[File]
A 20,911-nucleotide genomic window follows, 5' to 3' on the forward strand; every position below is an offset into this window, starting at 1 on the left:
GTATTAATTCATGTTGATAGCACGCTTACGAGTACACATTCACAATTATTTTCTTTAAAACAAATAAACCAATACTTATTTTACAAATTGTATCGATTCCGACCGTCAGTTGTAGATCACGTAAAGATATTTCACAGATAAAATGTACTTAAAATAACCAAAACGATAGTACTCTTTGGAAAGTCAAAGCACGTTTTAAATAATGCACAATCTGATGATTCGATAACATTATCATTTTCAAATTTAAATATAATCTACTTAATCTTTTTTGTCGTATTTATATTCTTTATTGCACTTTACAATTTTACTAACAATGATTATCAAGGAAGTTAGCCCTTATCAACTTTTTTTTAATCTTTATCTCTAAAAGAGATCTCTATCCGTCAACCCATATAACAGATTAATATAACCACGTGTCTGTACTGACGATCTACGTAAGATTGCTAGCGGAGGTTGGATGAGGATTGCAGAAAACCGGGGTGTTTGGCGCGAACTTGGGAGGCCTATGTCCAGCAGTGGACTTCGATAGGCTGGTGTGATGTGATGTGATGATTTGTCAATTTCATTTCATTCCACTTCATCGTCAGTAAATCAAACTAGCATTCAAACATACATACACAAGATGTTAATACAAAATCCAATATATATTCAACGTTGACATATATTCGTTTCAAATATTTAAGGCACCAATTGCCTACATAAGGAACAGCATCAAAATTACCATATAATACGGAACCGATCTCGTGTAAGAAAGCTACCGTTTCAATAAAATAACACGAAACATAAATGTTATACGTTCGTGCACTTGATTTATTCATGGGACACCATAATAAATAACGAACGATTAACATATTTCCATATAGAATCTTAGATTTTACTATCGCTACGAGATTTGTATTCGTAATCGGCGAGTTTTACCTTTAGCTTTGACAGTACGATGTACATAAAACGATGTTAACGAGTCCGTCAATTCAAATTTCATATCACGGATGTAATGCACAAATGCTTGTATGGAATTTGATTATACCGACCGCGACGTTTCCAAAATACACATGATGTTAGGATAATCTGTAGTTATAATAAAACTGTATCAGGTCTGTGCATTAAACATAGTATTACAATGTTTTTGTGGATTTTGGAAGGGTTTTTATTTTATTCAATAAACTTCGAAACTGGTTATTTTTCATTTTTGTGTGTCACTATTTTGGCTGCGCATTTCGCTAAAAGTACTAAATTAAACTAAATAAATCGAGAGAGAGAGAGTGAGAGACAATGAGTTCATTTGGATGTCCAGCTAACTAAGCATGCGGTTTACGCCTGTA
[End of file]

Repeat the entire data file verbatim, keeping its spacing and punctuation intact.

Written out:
A 20,911-nucleotide genomic window follows, 5' to 3' on the forward strand; every position below is an offset into this window, starting at 1 on the left:
GTATTAATTCATGTTGATAGCACGCTTACGAGTACACATTCACAATTATTTTCTTTAAAACAAATAAACCAATACTTATTTTACAAATTGTATCGATTCCGACCGTCAGTTGTAGATCACGTAAAGATATTTCACAGATAAAATGTACTTAAAATAACCAAAACGATAGTACTCTTTGGAAAGTCAAAGCACGTTTTAAATAATGCACAATCTGATGATTCGATAACATTATCATTTTCAAATTTAAATATAATCTACTTAATCTTTTTTGTCGTATTTATATTCTTTATTGCACTTTACAATTTTACTAACAATGATTATCAAGGAAGTTAGCCCTTATCAACTTTTTTTTAATCTTTATCTCTAAAAGAGATCTCTATCCGTCAACCCATATAACAGATTAATATAACCACGTGTCTGTACTGACGATCTACGTAAGATTGCTAGCGGAGGTTGGATGAGGATTGCAGAAAACCGGGGTGTTTGGCGCGAACTTGGGAGGCCTATGTCCAGCAGTGGACTTCGATAGGCTGGTGTGATGTGATGTGATGATTTGTCAATTTCATTTCATTCCACTTCATCGTCAGTAAATCAAACTAGCATTCAAACATACATACACAAGATGTTAATACAAAATCCAATATATATTCAACGTTGACATATATTCGTTTCAAATATTTAAGGCACCAATTGCCTACATAAGGAACAGCATCAAAATTACCATATAATACGGAACCGATCTCGTGTAAGAAAGCTACCGTTTCAATAAAATAACACGAAACATAAATGTTATACGTTCGTGCACTTGATTTATTCATGGGACACCATAATAAATAACGAACGATTAACATATTTCCATATAGAATCTTAGATTTTACTATCGCTACGAGATTTGTATTCGTAATCGGCGAGTTTTACCTTTAGCTTTGACAGTACGATGTACATAAAACGATGTTAACGAGTCCGTCAATTCAAATTTCATATCACGGATGTAATGCACAAATGCTTGTATGGAATTTGATTATACCGACCGCGACGTTTCCAAAATACACATGATGTTAGGATAATCTGTAGTTATAATAAAACTGTATCAGGTCTGTGCATTAAACATAGTATTACAATGTTTTTGTGGATTTTGGAAGGGTTTTTATTTTATTCAATAAACTTCGAAACTGGTTATTTTTCATTTTTGTGTGTCACTATTTTGGCTGCGCATTTCGCTAAAAGTACTAAATTAAACTAAATAAATCGAGAGAGAGAGAGTGAGAGACAATGAGTTCATTTGGATGTCCAGCTAACTAAGCATGCGGTTTACGCCTGTA